‘I have nothing to bequeath, which will pay the expense of bequeathing, except the history of myself, which I could not die in peace, unless I left it as a legacy to the world’. A Sentimental Journey
In February 1768 Laurence Sterne published A Sentimental Journey through France and Italy. A few weeks later, this mercurial author died.
A Sentimental Journey’s narrator, Parson Yorick, was seemingly resurrected from the pages of Sterne’s earlier Life and Opinions of Tristram Shandy, Gentleman (1759-67), and from the title-page of volumes of his own sermons.
Tristram Shandy’s enormous success was replicated in the rapturous response to Sterne’s second fictional venture, which takes its narrator on a mock-Grand Tour; now, however, Yorick favours the touching encounters of the sentimental traveller over visiting famous landmarks and sites.
Shortly after A Sentimental Journey’s publication, Sterne died at the age of 54. Many readers mourned the passing of ‘poor Yorick’, as author and fictional creations became entwined in a popular consciousness which simultaneously laughed with Tristram, Yorick, and Sterne, and wept at the most affecting moments they described.
200 years later Laurence Sterne’s remains – already subject to an episode of body-snatching shortly after his death – were disinterred from their resting place in St George’s, Hanover Square, whose graveyard was to undergo redevelopment. A group of scholars and enthusiasts grouped together to re-inter Sterne at St Michael’s Church, Coxwold, Yorkshire – the author-clergyman’s former parish and home, which was saved from destruction thanks to the formation of the Laurence Sterne Trust. Shandy Hall is now a museum dedicated to preserving Sterne’s legacy, and to promoting its endurance in new creative and educational enterprises.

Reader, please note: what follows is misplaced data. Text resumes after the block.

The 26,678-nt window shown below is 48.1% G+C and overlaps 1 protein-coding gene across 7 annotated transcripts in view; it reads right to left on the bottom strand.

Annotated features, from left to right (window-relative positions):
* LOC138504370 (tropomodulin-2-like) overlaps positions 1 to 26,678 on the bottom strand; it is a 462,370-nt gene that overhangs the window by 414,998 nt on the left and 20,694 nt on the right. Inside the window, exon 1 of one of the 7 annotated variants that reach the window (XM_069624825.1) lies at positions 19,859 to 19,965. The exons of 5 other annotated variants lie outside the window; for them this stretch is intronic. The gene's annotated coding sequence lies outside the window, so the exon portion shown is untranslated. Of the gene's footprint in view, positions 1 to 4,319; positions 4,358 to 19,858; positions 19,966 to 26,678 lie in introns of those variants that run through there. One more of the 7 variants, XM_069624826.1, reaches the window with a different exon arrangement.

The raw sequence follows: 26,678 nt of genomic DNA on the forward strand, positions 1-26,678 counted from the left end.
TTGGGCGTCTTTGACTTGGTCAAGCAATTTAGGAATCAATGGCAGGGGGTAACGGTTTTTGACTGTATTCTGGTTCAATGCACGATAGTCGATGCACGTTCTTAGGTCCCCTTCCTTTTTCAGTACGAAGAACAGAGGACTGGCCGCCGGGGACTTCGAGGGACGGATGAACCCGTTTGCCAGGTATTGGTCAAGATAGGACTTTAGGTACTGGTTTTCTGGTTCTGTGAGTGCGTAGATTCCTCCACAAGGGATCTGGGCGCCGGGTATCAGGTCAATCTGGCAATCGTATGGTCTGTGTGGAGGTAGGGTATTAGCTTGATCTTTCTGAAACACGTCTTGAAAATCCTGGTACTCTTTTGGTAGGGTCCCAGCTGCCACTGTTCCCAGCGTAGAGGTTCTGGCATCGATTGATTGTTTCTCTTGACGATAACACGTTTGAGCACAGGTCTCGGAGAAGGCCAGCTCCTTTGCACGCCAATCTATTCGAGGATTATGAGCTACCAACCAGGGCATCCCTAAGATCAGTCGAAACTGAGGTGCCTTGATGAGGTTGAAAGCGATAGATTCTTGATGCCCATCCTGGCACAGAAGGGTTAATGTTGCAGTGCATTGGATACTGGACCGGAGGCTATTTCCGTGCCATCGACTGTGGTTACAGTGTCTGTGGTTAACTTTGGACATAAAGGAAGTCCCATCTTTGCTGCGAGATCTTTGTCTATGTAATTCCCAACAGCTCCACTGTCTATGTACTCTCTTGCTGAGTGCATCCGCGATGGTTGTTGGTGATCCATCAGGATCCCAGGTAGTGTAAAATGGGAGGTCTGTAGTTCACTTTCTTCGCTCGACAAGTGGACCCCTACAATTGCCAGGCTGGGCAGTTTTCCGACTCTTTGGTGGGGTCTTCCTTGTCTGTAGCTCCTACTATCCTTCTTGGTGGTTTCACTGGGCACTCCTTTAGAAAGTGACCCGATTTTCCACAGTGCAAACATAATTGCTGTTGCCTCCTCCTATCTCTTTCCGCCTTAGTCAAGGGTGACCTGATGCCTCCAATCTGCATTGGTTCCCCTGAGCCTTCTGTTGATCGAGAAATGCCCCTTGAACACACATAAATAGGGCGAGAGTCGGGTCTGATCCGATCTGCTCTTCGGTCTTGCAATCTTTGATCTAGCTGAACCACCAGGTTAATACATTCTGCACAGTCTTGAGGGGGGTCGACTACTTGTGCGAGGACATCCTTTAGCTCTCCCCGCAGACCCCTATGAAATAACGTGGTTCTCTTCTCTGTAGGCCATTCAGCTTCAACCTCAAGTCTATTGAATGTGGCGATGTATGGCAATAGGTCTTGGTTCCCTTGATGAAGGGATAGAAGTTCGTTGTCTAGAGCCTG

A host of academic activities throughout 2018 marked the 250-year anniversary of the publication of A Sentimental Journey and of Sterne’s death. Among them, a major international conference was held at Jesus College, Cambridge in March.
Scholarly study of Sterne, and general interest in both author and works, continues to thrive. The International Laurence Sterne Foundation and journal The Shandean provide important platforms for fostering academic work on Sterne, and for forging collaborative links between fellow Sterneans. Publications flourish, and Sterne is regularly represented at conferences dedicated to the author, and at conferences with broader themes.
2019 saw the third ILSF conference in Utrecht in November, and the launch of a two-year collaborative project to develop a Digital Library of Sterne’s work and of Sterneana, in collaboration with Cambridge University Library.
This site hopes to bring awareness of these activities to a wider audience with a view to broadening interest in Laurence Sterne’s work, life, times, and legacy.
It’s maintained by Mary Newbould; please contact me if you have any queries at firstname.lastname@example.org.